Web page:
Archaeologists have discovered the remains of the earliest known inhabitant of the emirate. The human skeleton was found placed on a stone platform, the Abu Dhabi Islands Archaeological Survey (Adias) announced yesterday.
The skeleton had been disturbed, perhaps because of the collapse of the stone walls and roof of the structure which housed it, its feet being found 2.5 metres from the rest of the body, the report said.
Archaeologists have found remains of the earliest known inhabitant of Abu Dhabi in the western island of Marawah.
The excavations were carried out at the site of a 7,000-year-old village which has the best-preserved and most sophisticated stone buildings from the Neolithic period in eastern Arabia.
Radiocarbon dating indicates the inside upper layers of the building are 6,500 to 7,000 years old.
"The results of this year's excavations underline Marawah MPA as an area of importance both for the marine life of the UAE and for the way man made use of the marine resources thousands of years ago," said Adias executive director Peter Hellyer, while praising the agency for its support.
"Thanks to the help provided by Erwda, we have been able to continue our investigations of this important island, now clearly established as one of the most important sites both for environmental conservation and archaeology anywhere in the lower Arabian Gulf."
Directed by Dr Mark Beech, the Adias senior resident archaeologist, and with team members from the Birmingham Archaeology Unit in Britain and UAE archaeologist Mohammed Hassan, the excavations took place over a five-week period in March and early April.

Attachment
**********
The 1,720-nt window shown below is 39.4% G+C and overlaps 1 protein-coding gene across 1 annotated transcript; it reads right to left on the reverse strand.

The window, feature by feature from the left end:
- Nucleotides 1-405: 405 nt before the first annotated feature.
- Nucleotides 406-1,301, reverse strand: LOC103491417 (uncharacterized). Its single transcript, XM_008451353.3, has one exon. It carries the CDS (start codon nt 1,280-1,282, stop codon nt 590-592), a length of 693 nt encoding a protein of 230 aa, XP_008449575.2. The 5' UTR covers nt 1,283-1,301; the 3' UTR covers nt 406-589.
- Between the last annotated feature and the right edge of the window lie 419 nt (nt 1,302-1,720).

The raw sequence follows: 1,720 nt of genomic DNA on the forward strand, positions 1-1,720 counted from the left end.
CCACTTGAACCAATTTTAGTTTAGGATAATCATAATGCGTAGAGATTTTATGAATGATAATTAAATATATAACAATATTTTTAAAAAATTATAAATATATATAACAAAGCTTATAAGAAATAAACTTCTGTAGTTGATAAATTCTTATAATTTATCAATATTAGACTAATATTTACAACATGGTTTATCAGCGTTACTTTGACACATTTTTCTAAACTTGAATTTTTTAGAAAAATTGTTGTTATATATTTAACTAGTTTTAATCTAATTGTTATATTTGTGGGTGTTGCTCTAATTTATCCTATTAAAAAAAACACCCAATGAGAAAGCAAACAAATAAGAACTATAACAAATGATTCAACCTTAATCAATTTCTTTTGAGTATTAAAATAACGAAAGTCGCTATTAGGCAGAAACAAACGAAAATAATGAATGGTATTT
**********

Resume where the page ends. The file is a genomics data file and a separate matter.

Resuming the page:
The work on the site, named MR-11, focused on the detailed excavation of a building that was first identified during earlier Adias fieldwork.
It was built in at least three phases, and contains at least four rooms, one of which has been completely excavated.
About 4.6 metres long and 1.8 metres wide, the room had well-built walls that were constructed using a double-skin method, large stones first being placed as inner and outer layers, and smaller stones being used to fill the cavity.
Although known from the Bronze Age, which began a couple of thousand years later, this method had not previously been identified on Neolithic sites in eastern Arabia.
Nearby are at least three more rooms, yet to be fully examined.
A look into the past
* Excavations carried out at the site of a 7,000-year-old village in Abu Dhabi resulted in the
discovery of the oldest human remains in the emirate.
* Archaeologists also stumbled upon fragments of a decorated pot which provides evidence that the Neolithic inhabitants of Marawah were trading by sea with southern Mesopotamia.
* A sample of the pot has been sent to France's Centre Nationale pour les Recherches Scientifiques for further study.
* Also found during the excavation were fragments of plaster vessels, some of which were painted.
* A small collection of flint tools was also found as well as more than 100 beads, fish, dugong and turtle bones, and bones from either sheep or goats. Of particular interest were two beautiful and delicate buttons made from pearl oyster shells.